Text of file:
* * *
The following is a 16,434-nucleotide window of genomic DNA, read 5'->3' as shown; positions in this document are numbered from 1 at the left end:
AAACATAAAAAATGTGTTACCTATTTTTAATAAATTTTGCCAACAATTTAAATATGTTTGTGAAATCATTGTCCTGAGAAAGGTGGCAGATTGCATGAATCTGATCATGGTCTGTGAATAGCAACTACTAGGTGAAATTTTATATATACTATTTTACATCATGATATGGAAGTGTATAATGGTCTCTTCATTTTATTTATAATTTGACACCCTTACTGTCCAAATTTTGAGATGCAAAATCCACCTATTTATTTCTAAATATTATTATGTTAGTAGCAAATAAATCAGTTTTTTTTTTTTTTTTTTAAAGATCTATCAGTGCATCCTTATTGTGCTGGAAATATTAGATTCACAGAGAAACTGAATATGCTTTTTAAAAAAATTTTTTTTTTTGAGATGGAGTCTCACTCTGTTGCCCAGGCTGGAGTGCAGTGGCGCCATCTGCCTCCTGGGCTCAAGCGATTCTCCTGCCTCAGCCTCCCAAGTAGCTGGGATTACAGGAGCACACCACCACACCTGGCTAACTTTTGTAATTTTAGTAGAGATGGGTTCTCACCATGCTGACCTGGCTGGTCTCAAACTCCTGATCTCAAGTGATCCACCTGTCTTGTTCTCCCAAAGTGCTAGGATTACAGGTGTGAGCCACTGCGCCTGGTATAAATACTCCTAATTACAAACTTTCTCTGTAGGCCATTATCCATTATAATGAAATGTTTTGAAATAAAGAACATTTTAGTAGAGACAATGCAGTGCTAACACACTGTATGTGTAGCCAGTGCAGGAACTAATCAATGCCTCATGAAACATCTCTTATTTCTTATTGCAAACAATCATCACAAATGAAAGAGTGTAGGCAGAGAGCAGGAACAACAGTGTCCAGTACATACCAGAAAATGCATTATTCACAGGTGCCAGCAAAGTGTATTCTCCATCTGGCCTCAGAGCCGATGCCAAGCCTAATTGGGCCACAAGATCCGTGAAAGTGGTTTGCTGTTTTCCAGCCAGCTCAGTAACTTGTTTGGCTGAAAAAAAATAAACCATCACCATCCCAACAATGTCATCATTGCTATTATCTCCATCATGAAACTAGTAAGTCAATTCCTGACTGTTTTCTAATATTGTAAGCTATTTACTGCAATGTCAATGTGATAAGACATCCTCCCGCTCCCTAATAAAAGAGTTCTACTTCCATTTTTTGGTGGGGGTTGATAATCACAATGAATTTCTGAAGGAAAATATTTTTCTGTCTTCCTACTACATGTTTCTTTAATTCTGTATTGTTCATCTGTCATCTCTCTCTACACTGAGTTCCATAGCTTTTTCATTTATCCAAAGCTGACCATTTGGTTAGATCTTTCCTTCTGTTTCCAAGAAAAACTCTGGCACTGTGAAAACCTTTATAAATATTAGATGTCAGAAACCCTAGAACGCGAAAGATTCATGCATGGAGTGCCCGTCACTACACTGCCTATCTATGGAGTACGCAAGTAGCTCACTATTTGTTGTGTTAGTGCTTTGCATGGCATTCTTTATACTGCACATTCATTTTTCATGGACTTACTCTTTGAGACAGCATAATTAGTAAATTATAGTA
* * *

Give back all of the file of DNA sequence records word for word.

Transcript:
The following is a 16,434-nucleotide window of genomic DNA, read 5'->3' as shown; positions in this document are numbered from 1 at the left end:
AAACATAAAAAATGTGTTACCTATTTTTAATAAATTTTGCCAACAATTTAAATATGTTTGTGAAATCATTGTCCTGAGAAAGGTGGCAGATTGCATGAATCTGATCATGGTCTGTGAATAGCAACTACTAGGTGAAATTTTATATATACTATTTTACATCATGATATGGAAGTGTATAATGGTCTCTTCATTTTATTTATAATTTGACACCCTTACTGTCCAAATTTTGAGATGCAAAATCCACCTATTTATTTCTAAATATTATTATGTTAGTAGCAAATAAATCAGTTTTTTTTTTTTTTTTTTAAAGATCTATCAGTGCATCCTTATTGTGCTGGAAATATTAGATTCACAGAGAAACTGAATATGCTTTTTAAAAAAATTTTTTTTTTTGAGATGGAGTCTCACTCTGTTGCCCAGGCTGGAGTGCAGTGGCGCCATCTGCCTCCTGGGCTCAAGCGATTCTCCTGCCTCAGCCTCCCAAGTAGCTGGGATTACAGGAGCACACCACCACACCTGGCTAACTTTTGTAATTTTAGTAGAGATGGGTTCTCACCATGCTGACCTGGCTGGTCTCAAACTCCTGATCTCAAGTGATCCACCTGTCTTGTTCTCCCAAAGTGCTAGGATTACAGGTGTGAGCCACTGCGCCTGGTATAAATACTCCTAATTACAAACTTTCTCTGTAGGCCATTATCCATTATAATGAAATGTTTTGAAATAAAGAACATTTTAGTAGAGACAATGCAGTGCTAACACACTGTATGTGTAGCCAGTGCAGGAACTAATCAATGCCTCATGAAACATCTCTTATTTCTTATTGCAAACAATCATCACAAATGAAAGAGTGTAGGCAGAGAGCAGGAACAACAGTGTCCAGTACATACCAGAAAATGCATTATTCACAGGTGCCAGCAAAGTGTATTCTCCATCTGGCCTCAGAGCCGATGCCAAGCCTAATTGGGCCACAAGATCCGTGAAAGTGGTTTGCTGTTTTCCAGCCAGCTCAGTAACTTGTTTGGCTGAAAAAAAATAAACCATCACCATCCCAACAATGTCATCATTGCTATTATCTCCATCATGAAACTAGTAAGTCAATTCCTGACTGTTTTCTAATATTGTAAGCTATTTACTGCAATGTCAATGTGATAAGACATCCTCCCGCTCCCTAATAAAAGAGTTCTACTTCCATTTTTTGGTGGGGGTTGATAATCACAATGAATTTCTGAAGGAAAATATTTTTCTGTCTTCCTACTACATGTTTCTTTAATTCTGTATTGTTCATCTGTCATCTCTCTCTACACTGAGTTCCATAGCTTTTTCATTTATCCAAAGCTGACCATTTGGTTAGATCTTTCCTTCTGTTTCCAAGAAAAACTCTGGCACTGTGAAAACCTTTATAAATATTAGATGTCAGAAACCCTAGAACGCGAAAGATTCATGCATGGAGTGCCCGTCACTACACTGCCTATCTATGGAGTACGCAAGTAGCTCACTATTTGTTGTGTTAGTGCTTTGCATGGCATTCTTTATACTGCACATTCATTTTTCATGGACTTACTCTTTGAGACAGCATAATTAGTAAATTATAGTA